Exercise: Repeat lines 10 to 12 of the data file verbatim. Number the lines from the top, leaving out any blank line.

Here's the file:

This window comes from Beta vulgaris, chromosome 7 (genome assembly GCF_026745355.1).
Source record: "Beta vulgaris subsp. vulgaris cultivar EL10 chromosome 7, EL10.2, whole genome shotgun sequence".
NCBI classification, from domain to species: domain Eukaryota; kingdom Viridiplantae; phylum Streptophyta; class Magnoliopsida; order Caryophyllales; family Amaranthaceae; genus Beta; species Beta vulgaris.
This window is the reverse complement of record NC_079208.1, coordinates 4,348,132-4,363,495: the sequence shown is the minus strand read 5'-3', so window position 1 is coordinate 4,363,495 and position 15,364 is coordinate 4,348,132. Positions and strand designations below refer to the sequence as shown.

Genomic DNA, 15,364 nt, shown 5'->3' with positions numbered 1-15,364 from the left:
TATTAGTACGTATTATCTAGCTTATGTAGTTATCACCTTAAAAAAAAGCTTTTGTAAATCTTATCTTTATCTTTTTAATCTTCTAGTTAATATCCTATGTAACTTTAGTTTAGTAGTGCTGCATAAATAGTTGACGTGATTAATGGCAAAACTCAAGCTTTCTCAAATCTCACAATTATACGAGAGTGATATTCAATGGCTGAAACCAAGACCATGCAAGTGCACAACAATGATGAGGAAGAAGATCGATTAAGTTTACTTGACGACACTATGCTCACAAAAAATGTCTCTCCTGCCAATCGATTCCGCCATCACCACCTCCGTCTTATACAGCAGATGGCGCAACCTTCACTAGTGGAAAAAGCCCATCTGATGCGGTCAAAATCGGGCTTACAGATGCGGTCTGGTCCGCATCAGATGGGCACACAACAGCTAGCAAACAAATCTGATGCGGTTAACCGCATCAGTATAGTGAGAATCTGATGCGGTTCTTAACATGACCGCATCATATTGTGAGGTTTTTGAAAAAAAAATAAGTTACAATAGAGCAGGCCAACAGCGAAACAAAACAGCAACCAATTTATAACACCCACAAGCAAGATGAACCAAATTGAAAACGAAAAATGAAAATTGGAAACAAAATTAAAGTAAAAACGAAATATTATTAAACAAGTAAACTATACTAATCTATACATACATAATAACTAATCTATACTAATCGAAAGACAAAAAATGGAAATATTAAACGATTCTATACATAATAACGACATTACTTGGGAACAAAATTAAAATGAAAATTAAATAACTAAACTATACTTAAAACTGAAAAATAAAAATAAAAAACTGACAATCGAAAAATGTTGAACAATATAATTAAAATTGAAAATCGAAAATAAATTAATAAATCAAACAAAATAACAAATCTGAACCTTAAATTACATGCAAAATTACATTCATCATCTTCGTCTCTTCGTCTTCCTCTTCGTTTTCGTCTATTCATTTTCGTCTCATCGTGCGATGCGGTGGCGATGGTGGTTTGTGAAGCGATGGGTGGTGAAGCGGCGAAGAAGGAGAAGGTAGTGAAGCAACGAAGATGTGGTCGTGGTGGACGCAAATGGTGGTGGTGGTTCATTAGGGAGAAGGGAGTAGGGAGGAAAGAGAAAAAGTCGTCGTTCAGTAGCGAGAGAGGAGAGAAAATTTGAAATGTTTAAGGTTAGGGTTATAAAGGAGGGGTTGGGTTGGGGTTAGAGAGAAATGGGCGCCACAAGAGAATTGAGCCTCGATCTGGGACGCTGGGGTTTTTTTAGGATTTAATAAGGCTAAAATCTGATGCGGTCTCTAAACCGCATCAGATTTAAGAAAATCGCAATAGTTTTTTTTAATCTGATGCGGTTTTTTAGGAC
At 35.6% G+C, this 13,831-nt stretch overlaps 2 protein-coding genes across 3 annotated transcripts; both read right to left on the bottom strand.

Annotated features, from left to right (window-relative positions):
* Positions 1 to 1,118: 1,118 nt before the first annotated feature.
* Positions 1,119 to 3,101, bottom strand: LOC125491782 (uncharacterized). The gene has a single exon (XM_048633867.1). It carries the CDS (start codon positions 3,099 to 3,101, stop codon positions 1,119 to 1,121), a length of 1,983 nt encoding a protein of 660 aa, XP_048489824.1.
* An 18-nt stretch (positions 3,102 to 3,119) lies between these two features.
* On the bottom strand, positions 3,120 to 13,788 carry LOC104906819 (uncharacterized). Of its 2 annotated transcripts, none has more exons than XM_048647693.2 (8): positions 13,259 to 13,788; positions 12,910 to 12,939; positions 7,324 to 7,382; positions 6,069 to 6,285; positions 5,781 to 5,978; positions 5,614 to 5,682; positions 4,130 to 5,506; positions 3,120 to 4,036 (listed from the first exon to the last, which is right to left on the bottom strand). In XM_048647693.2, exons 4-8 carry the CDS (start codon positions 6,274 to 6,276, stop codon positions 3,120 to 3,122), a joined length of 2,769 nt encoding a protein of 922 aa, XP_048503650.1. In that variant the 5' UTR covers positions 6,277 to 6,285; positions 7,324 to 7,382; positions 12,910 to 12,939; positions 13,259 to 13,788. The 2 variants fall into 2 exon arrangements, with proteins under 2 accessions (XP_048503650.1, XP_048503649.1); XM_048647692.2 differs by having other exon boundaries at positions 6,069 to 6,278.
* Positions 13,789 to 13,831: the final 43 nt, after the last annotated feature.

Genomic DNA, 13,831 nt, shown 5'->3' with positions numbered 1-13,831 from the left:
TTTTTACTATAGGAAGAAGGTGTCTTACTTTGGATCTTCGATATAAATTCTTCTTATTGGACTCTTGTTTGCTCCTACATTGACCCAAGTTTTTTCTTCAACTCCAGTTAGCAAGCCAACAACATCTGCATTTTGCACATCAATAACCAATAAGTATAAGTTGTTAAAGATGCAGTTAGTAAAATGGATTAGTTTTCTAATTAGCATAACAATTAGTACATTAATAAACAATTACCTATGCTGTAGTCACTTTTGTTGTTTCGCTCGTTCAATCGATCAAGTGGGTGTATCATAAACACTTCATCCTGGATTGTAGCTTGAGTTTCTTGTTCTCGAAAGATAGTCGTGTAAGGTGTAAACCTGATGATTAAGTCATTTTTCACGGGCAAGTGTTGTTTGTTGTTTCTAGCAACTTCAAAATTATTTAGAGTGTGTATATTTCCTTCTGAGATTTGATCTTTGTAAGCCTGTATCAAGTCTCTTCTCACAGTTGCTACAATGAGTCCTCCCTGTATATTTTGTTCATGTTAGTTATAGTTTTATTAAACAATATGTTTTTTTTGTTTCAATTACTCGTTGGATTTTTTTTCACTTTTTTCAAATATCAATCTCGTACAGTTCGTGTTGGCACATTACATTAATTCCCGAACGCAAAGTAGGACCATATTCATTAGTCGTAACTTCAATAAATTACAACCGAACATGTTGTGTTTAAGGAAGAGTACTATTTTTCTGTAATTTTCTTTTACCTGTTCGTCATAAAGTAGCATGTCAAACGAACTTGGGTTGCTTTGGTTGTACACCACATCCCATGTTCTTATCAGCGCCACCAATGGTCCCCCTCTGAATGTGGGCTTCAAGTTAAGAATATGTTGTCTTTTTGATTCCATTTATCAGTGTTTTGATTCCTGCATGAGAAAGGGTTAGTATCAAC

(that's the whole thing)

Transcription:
* Positions 1,119 to 3,101, bottom strand: LOC125491782 (uncharacterized). The gene has a single exon (XM_048633867.1). It carries the CDS (start codon positions 3,099 to 3,101, stop codon positions 1,119 to 1,121), a length of 1,983 nt encoding a protein of 660 aa, XP_048489824.1.
* An 18-nt stretch (positions 3,102 to 3,119) lies between these two features.
* On the bottom strand, positions 3,120 to 13,788 carry LOC104906819 (uncharacterized). Of its 2 annotated transcripts, none has more exons than XM_048647693.2 (8): positions 13,259 to 13,788; positions 12,910 to 12,939; positions 7,324 to 7,382; positions 6,069 to 6,285; positions 5,781 to 5,978; positions 5,614 to 5,682; positions 4,130 to 5,506; positions 3,120 to 4,036 (listed from the first exon to the last, which is right to left on the bottom strand). In XM_048647693.2, exons 4-8 carry the CDS (start codon positions 6,274 to 6,276, stop codon positions 3,120 to 3,122), a joined length of 2,769 nt encoding a protein of 922 aa, XP_048503650.1. In that variant the 5' UTR covers positions 6,277 to 6,285; positions 7,324 to 7,382; positions 12,910 to 12,939; positions 13,259 to 13,788. The 2 variants fall into 2 exon arrangements, with proteins under 2 accessions (XP_048503650.1, XP_048503649.1); XM_048647692.2 differs by having other exon boundaries at positions 6,069 to 6,278.